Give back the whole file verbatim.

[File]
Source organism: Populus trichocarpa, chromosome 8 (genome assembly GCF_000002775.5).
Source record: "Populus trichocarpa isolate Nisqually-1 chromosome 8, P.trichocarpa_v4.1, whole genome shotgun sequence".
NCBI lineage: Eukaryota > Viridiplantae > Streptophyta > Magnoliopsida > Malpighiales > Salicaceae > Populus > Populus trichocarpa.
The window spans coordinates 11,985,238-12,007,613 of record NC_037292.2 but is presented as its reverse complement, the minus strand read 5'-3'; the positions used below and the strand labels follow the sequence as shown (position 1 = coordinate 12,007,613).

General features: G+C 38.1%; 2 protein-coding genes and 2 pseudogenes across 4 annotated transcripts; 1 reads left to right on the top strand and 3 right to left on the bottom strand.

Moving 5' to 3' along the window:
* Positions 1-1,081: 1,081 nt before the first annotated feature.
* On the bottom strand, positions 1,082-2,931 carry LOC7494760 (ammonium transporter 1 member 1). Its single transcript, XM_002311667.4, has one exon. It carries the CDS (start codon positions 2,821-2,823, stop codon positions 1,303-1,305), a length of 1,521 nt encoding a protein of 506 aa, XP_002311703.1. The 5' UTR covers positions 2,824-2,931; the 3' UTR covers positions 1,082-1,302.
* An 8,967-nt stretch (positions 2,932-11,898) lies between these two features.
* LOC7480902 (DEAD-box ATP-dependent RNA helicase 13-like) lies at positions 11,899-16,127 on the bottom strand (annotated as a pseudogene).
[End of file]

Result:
Source organism: Populus trichocarpa, chromosome 8 (genome assembly GCF_000002775.5).
Source record: "Populus trichocarpa isolate Nisqually-1 chromosome 8, P.trichocarpa_v4.1, whole genome shotgun sequence".
NCBI lineage: Eukaryota > Viridiplantae > Streptophyta > Magnoliopsida > Malpighiales > Salicaceae > Populus > Populus trichocarpa.
The window spans coordinates 11,985,238-12,007,613 of record NC_037292.2 but is presented as its reverse complement, the minus strand read 5'-3'; the positions used below and the strand labels follow the sequence as shown (position 1 = coordinate 12,007,613).

General features: G+C 38.1%; 2 protein-coding genes and 2 pseudogenes across 4 annotated transcripts; 1 reads left to right on the top strand and 3 right to left on the bottom strand.

Moving 5' to 3' along the window:
* Positions 1-1,081: 1,081 nt before the first annotated feature.
* On the bottom strand, positions 1,082-2,931 carry LOC7494760 (ammonium transporter 1 member 1). Its single transcript, XM_002311667.4, has one exon. It carries the CDS (start codon positions 2,821-2,823, stop codon positions 1,303-1,305), a length of 1,521 nt encoding a protein of 506 aa, XP_002311703.1. The 5' UTR covers positions 2,824-2,931; the 3' UTR covers positions 1,082-1,302.
* An 8,967-nt stretch (positions 2,932-11,898) lies between these two features.
* LOC7480902 (DEAD-box ATP-dependent RNA helicase 13-like) lies at positions 11,899-16,127 on the bottom strand (annotated as a pseudogene).